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Should Biden Run Again?

Post # 280, Bob McKnight's Florida Commentary

America's 2024 Presidential Election will probably be the most stressful and difficult since the Civil War. President Biden has served well in a very difficult time. If he is re-elected, he will be 86 years old at the end of his term. Is that too old to run again?

For a man that ran for President three times--1988, 2008, 2020, and won once, it seems strange to suggest that he might not run for re-election next year. This is especially strange because he truly seems to be made for public office--friendly, great smile, a good word for most, and a "good Catholic." His polls are much improved since taking office, the inflation problem is improving, and his party clobbered the Republicans in the 2022 Mid-Terms. Yes, if he ran and won, he would be 86 at the end of that term, the oldest President by far. Perhaps the most telling visual vulnerability is his periodic lack of sharpness--both thinking and speaking. That comes with 80+ years of age.

Let's look at the question of whether he should run from both sides:

Run Again:

  • The country has improved under his Administration and he says he can do more.

  • An incumbent is always favored for re-election because most people do not like change.

  • He has an experienced Administration and Cabinet in place that is highly regarded.

  • America has returned as a beacon of peace and hope in a very dangerous world.

  • He is one of the very few leaders in Washington that can work across the aisle if necessary.

Not Run Again:

  • His physical and mental health may deteriorate.

  • His love for his family leaves him ethically vulnerable.

  • The left in his party does not want him to run again--they say it is their turn.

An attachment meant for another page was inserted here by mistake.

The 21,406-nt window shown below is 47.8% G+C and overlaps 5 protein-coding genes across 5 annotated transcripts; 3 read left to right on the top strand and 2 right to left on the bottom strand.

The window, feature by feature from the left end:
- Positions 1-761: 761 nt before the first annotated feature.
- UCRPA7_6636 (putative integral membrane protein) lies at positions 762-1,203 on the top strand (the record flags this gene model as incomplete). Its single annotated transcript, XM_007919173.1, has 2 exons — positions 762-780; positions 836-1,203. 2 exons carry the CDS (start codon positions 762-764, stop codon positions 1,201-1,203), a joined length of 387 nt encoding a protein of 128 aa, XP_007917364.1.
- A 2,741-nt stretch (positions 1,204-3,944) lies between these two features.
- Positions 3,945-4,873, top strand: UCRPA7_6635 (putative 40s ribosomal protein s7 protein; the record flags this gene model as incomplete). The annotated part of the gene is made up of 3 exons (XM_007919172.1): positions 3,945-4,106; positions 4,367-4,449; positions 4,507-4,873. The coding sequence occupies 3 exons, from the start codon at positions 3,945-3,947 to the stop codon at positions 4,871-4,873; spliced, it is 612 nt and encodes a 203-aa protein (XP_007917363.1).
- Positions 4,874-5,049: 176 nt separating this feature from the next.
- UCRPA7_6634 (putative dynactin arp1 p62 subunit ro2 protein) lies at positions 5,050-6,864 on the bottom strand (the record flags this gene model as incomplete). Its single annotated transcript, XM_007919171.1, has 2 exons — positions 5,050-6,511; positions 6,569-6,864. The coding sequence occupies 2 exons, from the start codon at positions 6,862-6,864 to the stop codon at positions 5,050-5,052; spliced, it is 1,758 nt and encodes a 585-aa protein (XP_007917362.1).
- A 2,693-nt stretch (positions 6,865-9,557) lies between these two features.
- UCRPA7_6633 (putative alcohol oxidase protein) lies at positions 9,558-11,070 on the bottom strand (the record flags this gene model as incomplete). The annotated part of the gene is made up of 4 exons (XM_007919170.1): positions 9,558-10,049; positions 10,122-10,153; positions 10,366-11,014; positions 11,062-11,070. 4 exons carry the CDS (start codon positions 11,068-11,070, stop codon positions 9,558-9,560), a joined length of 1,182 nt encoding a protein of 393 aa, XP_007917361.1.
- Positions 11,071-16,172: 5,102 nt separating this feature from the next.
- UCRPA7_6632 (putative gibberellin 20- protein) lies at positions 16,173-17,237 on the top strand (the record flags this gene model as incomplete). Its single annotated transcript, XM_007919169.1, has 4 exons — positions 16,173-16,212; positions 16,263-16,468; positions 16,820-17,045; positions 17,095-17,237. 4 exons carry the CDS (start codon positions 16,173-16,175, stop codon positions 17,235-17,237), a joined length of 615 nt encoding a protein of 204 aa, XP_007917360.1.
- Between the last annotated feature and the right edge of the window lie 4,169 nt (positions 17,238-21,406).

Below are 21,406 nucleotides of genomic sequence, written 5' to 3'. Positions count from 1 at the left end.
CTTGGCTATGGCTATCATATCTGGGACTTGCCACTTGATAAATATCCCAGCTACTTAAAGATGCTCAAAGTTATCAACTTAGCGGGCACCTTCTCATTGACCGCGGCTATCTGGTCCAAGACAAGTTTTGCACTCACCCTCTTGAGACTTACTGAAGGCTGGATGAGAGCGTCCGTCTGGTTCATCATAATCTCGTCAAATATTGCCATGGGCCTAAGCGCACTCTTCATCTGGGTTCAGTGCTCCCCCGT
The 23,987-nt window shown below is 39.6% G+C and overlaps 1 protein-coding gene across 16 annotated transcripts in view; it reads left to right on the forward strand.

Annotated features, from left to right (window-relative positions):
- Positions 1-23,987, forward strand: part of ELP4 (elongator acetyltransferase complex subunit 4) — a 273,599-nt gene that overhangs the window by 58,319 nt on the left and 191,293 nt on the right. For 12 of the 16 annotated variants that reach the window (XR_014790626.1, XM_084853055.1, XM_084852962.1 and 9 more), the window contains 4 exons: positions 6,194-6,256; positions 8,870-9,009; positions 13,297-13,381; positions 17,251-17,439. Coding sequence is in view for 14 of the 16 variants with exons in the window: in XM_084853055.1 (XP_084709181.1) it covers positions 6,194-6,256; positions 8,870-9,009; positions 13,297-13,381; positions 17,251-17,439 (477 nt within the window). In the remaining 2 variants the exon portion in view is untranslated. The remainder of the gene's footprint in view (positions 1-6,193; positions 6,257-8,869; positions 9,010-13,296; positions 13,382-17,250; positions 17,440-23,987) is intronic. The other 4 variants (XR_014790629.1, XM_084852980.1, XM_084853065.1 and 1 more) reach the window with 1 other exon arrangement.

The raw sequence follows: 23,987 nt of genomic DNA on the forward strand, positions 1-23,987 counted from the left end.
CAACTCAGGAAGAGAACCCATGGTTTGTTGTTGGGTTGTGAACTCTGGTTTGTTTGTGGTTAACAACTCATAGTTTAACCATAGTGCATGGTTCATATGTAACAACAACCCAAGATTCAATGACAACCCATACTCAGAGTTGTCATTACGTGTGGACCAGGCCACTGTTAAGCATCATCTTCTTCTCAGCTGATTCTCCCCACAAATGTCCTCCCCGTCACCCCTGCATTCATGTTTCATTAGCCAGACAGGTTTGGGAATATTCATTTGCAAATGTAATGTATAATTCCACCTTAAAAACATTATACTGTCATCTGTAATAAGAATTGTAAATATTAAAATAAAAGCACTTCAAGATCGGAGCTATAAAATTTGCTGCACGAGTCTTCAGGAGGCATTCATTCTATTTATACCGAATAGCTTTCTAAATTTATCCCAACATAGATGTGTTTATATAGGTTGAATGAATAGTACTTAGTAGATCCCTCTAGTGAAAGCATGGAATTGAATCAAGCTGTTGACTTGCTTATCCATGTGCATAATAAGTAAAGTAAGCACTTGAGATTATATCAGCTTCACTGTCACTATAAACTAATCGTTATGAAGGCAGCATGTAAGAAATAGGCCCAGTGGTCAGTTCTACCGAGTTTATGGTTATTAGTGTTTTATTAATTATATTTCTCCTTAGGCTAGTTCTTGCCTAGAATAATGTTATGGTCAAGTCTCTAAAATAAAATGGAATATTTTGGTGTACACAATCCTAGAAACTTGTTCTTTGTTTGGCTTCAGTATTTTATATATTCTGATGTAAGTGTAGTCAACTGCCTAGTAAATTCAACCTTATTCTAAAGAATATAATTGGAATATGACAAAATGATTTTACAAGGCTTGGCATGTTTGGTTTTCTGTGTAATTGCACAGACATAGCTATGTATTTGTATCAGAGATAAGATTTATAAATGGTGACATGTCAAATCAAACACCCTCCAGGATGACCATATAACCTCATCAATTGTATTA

• Biden is a loyal and steady Democrat. Many though argue it is time for a candidate with contagious passion, like Presidents Obama and Kennedy.

My Opinion:

Like most, I think Biden's razor-thin margin in the Senate and House will slip at times and he could begin to look politically wounded. Politics is not a fair playing field for the wounded. Opponents will strike at any shown weakness. Biden's mental and physical health will be expected to visibly deteriorate and the focus may turn to the Vice President.

But what is often overlooked is President Biden's breadth of experience. No President has ever served 36 years in the Senate, chairing the prestigious Judiciary and Foreign Relations Committee, both for 8 years. Add to that his two terms as Vice President and currently the Presidency. His wealth of knowledge about the Presidency, recent successes, and key staffers make Biden the safe choice for our country. It would be a good time for both parties to recognize the acute need for bi-partisanship through a second term, and Biden's personality should facilitate it. Republicans wanting to run for President in 2028 should show their statesmanship and love of the country by helping the 46th President through his second term. That does not mean abandoning criticism, just with civility. It can be done.


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